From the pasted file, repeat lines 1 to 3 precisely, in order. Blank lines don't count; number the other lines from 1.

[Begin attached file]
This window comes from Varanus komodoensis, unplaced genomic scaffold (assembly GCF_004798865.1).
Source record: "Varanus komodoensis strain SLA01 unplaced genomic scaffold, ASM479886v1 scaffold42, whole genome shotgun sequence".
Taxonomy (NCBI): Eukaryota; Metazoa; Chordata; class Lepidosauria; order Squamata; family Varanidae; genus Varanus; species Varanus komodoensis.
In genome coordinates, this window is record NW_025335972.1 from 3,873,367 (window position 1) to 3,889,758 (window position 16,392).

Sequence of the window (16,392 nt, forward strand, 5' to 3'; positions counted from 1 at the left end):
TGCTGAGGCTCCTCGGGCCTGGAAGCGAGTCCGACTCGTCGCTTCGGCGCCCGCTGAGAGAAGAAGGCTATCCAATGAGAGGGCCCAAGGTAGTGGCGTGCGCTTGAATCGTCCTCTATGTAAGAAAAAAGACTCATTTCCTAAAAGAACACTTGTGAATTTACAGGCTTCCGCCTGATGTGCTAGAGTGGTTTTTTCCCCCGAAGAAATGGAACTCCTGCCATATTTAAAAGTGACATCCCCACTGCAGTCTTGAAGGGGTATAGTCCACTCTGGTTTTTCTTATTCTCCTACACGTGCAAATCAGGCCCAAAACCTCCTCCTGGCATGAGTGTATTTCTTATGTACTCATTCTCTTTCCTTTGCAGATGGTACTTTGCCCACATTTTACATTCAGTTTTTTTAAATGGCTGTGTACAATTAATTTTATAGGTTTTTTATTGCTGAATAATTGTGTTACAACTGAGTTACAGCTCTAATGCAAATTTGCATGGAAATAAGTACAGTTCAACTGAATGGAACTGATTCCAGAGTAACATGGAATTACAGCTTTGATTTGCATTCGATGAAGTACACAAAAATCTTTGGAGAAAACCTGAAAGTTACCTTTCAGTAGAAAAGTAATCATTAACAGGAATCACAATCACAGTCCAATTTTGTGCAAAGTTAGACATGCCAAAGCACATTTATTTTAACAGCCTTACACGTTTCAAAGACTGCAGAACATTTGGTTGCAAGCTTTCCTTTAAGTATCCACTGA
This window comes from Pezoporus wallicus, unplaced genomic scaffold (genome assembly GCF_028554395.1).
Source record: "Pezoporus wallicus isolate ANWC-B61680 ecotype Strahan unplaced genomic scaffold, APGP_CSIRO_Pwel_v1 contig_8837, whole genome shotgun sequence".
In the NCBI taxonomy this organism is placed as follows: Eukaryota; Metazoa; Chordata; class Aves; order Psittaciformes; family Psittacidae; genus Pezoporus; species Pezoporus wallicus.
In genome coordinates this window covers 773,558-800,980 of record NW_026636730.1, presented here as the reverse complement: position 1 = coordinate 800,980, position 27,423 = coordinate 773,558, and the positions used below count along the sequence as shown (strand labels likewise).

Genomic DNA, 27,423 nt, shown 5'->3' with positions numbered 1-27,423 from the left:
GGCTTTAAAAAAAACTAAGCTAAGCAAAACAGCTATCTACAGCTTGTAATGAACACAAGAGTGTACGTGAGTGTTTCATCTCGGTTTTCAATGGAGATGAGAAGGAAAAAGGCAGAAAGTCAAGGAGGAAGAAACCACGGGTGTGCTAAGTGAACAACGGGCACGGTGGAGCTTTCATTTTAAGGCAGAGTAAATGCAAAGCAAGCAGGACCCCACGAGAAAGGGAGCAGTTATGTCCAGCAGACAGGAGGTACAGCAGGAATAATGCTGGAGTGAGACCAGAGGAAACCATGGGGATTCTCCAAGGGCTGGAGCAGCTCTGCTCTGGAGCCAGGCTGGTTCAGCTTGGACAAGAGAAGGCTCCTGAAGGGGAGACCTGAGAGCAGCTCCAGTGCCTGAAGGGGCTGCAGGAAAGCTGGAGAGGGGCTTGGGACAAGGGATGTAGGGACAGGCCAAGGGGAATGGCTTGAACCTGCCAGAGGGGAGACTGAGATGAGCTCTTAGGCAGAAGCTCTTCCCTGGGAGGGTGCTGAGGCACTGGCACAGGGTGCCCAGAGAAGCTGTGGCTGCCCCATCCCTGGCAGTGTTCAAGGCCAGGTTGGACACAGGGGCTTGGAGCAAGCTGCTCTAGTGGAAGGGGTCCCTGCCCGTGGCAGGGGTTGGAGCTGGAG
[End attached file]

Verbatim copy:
This window comes from Varanus komodoensis, unplaced genomic scaffold (assembly GCF_004798865.1).
Source record: "Varanus komodoensis strain SLA01 unplaced genomic scaffold, ASM479886v1 scaffold42, whole genome shotgun sequence".
Taxonomy (NCBI): Eukaryota; Metazoa; Chordata; class Lepidosauria; order Squamata; family Varanidae; genus Varanus; species Varanus komodoensis.